A Global Association of Orthodox Jewish Believers in Messiah Yeshua
Two House Theology is a Distraction
This is a comment on Two House theology, otherwise known as the Ephraimite movement. Being a comment, it’s not going to address the totality of Two House theology, but it will address its most serious consequence in its thinking. I will address what I see is its most important flaw, and that is: its belief as to why so many people are being led into Messianic Judaism.
Two House theology is the belief that according to biblical prophecy, that G-d is restoring all the tribes of Israel to faithfulness, restoring them to keep the Torah, and that this promised return of the tribes of Israel to HaShem (and to the land of Israel) is the reason why so many people are drawn to Torah observance through Messianic Judaism. It’s belief that one is drawn to the Torah through Messianic Judaism because one is descended from someone who was at Mt. Sinai (at the giving of the Torah).
My friends, this is wrong. We should know better than to believe that every person led to Torah is so led because they may somehow be Jewish, and are for the moment unaware of it. Being Jewish does not, and has never guaranteed one’s faithfulness to the Torah (and thus faithfulness to Messiah), as the stories in the bible of Israel’s (un)faithfulness, and most of history is clear about.
Just because one is born Jewish doesn’t guarantee that they will make teshuvah (repentance to the Torah). This is the flaw at the core of Two-House theological reasoning.
So what is the correct answer to the question as to why all of us are drawn to Torah observance, through Messianic Judaism?
It’s not because we’re Jewish.
Believers are led to keep Torah because they have the real, Jewish, living Messiah who lives in and through them, and who himself is obedient to the Torah in every way, and thus calls all of his talmidim (disciples) to follow him in doing so.
Brothers and sisters, you are being led to keep Torah because Yeshua, who is Jewish, lives in you, and He himself keeps Torah.
That’s it. That’s all there is to it. Genealogy doesn’t get you there. Only the Spirit of G-d does as he convicts us all individually to return to the Torah – which was a covenant made with “those not here” at the giving of the Covenant to Israel (Deut 29:15), and this includes you, your family, your neighbors, friends, and enemies – everyone in the world, past, present, and future who were not there in Deuteronomy 29:15, when the Covenant was made. The Torah is clear on this:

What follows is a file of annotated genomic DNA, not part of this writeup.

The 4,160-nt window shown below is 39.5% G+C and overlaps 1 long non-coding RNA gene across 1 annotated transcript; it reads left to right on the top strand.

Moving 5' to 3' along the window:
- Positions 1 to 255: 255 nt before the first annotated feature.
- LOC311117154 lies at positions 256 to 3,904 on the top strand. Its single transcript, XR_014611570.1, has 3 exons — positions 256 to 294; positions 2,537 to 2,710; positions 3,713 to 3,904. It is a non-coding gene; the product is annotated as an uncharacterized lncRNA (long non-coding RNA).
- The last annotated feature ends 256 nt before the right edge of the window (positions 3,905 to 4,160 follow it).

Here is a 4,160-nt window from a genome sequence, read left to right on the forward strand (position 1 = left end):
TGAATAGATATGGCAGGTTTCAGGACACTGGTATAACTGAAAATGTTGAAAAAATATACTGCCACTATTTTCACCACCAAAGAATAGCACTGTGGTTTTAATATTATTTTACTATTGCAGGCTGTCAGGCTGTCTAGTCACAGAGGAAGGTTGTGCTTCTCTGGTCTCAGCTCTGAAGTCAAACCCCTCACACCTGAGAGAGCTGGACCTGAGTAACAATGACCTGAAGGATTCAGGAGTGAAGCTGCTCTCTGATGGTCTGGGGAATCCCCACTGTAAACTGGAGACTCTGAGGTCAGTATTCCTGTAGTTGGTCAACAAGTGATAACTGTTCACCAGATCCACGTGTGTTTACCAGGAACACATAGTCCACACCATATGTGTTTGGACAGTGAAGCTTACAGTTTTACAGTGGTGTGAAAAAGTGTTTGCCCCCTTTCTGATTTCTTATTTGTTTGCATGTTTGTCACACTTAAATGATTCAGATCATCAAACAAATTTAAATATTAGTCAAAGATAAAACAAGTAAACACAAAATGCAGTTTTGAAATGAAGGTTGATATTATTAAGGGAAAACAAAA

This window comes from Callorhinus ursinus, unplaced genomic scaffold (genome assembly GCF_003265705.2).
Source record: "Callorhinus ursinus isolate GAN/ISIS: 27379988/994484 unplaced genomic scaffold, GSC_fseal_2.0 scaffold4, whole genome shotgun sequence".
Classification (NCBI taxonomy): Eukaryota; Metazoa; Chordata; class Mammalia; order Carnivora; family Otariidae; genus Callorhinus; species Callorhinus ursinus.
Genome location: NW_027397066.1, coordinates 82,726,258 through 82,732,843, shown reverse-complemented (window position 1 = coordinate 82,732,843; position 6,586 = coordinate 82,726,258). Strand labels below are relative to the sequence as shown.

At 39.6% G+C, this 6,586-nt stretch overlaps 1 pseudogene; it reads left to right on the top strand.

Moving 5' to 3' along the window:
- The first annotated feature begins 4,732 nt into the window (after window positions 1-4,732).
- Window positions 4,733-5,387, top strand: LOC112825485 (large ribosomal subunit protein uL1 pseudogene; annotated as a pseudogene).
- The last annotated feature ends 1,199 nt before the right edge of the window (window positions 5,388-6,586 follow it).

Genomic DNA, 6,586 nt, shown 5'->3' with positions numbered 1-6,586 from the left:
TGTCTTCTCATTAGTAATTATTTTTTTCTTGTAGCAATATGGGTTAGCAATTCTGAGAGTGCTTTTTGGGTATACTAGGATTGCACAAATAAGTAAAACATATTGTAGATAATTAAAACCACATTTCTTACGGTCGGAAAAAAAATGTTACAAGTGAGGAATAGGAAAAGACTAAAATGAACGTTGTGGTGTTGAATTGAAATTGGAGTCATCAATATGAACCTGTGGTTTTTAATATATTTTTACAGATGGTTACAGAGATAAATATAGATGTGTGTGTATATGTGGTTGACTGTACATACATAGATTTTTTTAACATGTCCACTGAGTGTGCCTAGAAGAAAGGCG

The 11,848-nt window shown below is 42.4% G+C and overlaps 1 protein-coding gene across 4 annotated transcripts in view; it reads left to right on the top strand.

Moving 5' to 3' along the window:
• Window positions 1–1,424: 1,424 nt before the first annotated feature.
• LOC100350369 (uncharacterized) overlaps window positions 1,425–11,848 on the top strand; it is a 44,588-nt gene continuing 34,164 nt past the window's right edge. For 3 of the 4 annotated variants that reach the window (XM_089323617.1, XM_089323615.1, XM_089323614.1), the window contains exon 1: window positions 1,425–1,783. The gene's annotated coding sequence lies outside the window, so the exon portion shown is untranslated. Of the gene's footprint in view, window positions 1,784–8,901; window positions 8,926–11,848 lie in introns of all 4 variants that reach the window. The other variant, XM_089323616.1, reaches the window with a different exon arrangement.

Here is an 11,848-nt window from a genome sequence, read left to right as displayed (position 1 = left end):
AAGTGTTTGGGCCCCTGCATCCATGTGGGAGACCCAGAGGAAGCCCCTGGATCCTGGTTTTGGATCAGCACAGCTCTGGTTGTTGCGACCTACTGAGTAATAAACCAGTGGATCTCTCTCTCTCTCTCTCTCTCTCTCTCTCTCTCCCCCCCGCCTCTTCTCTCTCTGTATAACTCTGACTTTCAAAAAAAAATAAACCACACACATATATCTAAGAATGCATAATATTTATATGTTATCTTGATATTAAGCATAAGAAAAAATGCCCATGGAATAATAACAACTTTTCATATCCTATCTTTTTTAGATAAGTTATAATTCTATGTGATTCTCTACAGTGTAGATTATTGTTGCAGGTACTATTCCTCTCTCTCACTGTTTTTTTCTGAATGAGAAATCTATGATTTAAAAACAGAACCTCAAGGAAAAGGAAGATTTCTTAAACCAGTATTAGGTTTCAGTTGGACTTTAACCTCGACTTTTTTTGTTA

I am making this covenant, with its oath, not only with you who are standing here with us today in the presence of the LORD our G-d but also with those who are not here today.
We have received accusation from some inquirers from other sites asking if JerusalemCouncil.org is a Two-House (Ephraimite) theology website. No it is not – at least not myself nor the majority of those who have chosen to volunteer in this site’s vision. This site is open to all who desire to discuss such things, but it is not the view of myself or the current volunteers at JerusalemCouncil.org. We believe the evidence is firmly on the side of a Torah-for-all-mankind call to repentance – in that the Torah is for both native and non-native born alike, not just the native-born. Israel has the G-d-given responsibility to guard the Torah, just as the Levites have the G-d-given responsibility to guard the Tabernacle. This does not mean that Israel is kept out of the Tabernacle, nor does this mean that the rest of mankind is kept out of the Torah! Just as Israel was expected to participate in the Tabernacle, so too all mankind is expected to participate in the Torah! All are called to repentance, for it is the Torah that reveals Messiah and confirms who he is, and it is to the Torah that the Messiah leads us to before his return as King. The majority of visitors to this site appear to follow a One-Law view of Torah application for the believer (both native and non-native born), rather than a belief that someone is drawn to the Judaism of the Messiah simply because they must somehow be descended from one of the lost tribes of Israel.
We, as a site, support and defend the non-native born’s right to the Torah and its application in their lives.
We of course do not discount the base premise of Two-House theology, in that those descended from Abraham, Isaac, and Jacob are making teshuvah as they discover their heritage. There is even the very real possibility that some believers in Messiah who are coming into a greater and greater knowledge of the Jewishness of the faith in Messiah Yeshua may in fact be descended from the 10 lost tribes of Israel (as this is a fulfillment of biblical prophecy) – but as far as it being the main reason as to why so many non-native born believers are drawn to the Jewishness of our faith, we disagree emphatically with such speculation.
What is argued here in this comment, is that the applicable conclusion of such thinking continues to promote the same lie the the Torah isn’t for the non-native born believer (even though this is not what is actually believed within the majority of Two-house circles, it certainly is the only logical apologetic conclusion for keeping Torah), which was the cause for the appearance of Two-House theology in the first place. Tacitly surrendering to the prejudice of others (that Torah is for native-born only) is not, in the opinion of this site, the proper solution to this sad state of Messianic affairs.